I'm leaving for a family reunion tonight, so you might not hear from me until Tuesday. Last night, as I was doing some last minute chores and making a family poster (construction paper and a glue stick, yo) I watched the anthology The ABCs of Death which is awesomely available on Netflix instant watch.
Full disclosure: I was multitasking during the first few letters. My apologies to those filmmakers. You didn't get a fair shake from me and I'm sorry. I really started paying attention around F, which happened to be for Fart.
Farts are more dangerous than we ever could have known, especially when first held in by sweet Japanese schoolgirls. Once released, goodbye world. It's one thing when Kenny McCormick lights a fart and burns to death in South Park; it's a totally different vibe seeing an innocent-looking girl's head burst into flames after getting a huge dose of Silent But Deadly.
"F is for Fart" by Noboru Iguchi was not the most tasteless or disgusting segment of the film. It was not the segment that made me the most uncomfortable, either. The thing is, I was constantly shifting between being entertained and being turned off. A number of the shorts get rather extreme ("L is for Libido" and "Z is for Zetsumetsu (Extinction)" come to mind right away) and some of them are fine examples of subtlety ("G is for Gravity" and "U is for Unearthed," for example). The nature of the concept allows for these shifting dichotomies. The problem is that the shifts are so frequent, it gets confusing. Plus, each word is not revealed until the end of the segment. I found this disruptive, but I can see how some viewers may prefer it because it negates expectations. Instead of trying to anticipate the action based on the word, you must watch what happens and then wonder what word was chosen.
Going back to the Z segment, I think it's a cheat that foreign words were allowed. I love the diversity of the filmmakers and their backgrounds--many segments were not in English--but this seemed like a cheater's way to get some words into spots other than where they would have been if the English word had been used. Some unusual and obscure words were chosen ("V is for Vagitus," one of my favorite segments, used a Latinate word for "The Cry of a Newborn Baby"), which fine and one segment, "H is for Hydro-Electric Diffusion," cheated even more and used two words. I think I'm just going to have to let this go. At least we didn't get the predictable Vampires, Werewolves, Undead, Zombies, Electrocution, blah, blah, blah. If anything, The ABCs of Death is not predictable.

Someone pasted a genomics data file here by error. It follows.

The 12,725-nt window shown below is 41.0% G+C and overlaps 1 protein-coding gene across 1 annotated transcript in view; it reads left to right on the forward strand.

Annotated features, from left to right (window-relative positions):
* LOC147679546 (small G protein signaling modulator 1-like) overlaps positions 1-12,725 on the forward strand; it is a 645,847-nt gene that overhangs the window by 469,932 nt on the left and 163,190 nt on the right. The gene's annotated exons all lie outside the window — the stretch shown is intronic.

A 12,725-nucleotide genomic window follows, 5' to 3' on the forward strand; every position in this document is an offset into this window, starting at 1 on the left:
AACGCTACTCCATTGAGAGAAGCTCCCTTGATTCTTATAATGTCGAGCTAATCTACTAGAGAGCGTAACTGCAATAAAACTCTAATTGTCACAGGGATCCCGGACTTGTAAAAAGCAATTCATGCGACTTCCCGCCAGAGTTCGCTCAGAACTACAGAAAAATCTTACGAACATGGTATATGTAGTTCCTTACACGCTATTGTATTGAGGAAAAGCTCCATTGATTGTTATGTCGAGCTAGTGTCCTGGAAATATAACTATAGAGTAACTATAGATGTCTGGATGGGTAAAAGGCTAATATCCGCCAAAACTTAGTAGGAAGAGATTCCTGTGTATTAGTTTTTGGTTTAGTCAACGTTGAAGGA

My favorite segment was "Q is for Quack" directed by Adam Wingard. Wingard has pieces in V/H/S and V/H/S 2, and helmed the upcoming and much hyped You're Next. I could quote all of the dialogue from this segment, but that would just get boring. Essentially, the short is about Wingard and co-writer Simon Barrett bitching about getting the letter Q for their segment, then discussing how having someone die in their film would make it stand out. Since they aren't total sadists, they decided that killing an animal would be more acceptable. Things don't go the way they plan. The segment is dark and funny at the same time. It also comes off as more memorable once the film gets to "W is for WTF?" which has a similar meta-fiction theme in which the filmmakers struggle with what their film should be.
THREAT LEVEL: YELLOW. I have to give The ABCs of Death a middling grade because some segments are awesome but there are plenty that I never want to see again. If I ever do watch this, it will be to see what I missed from A through E.
One last thing: The ABCs of Death came from Magnet Releasing, which continues to be my favorite distributor going these days.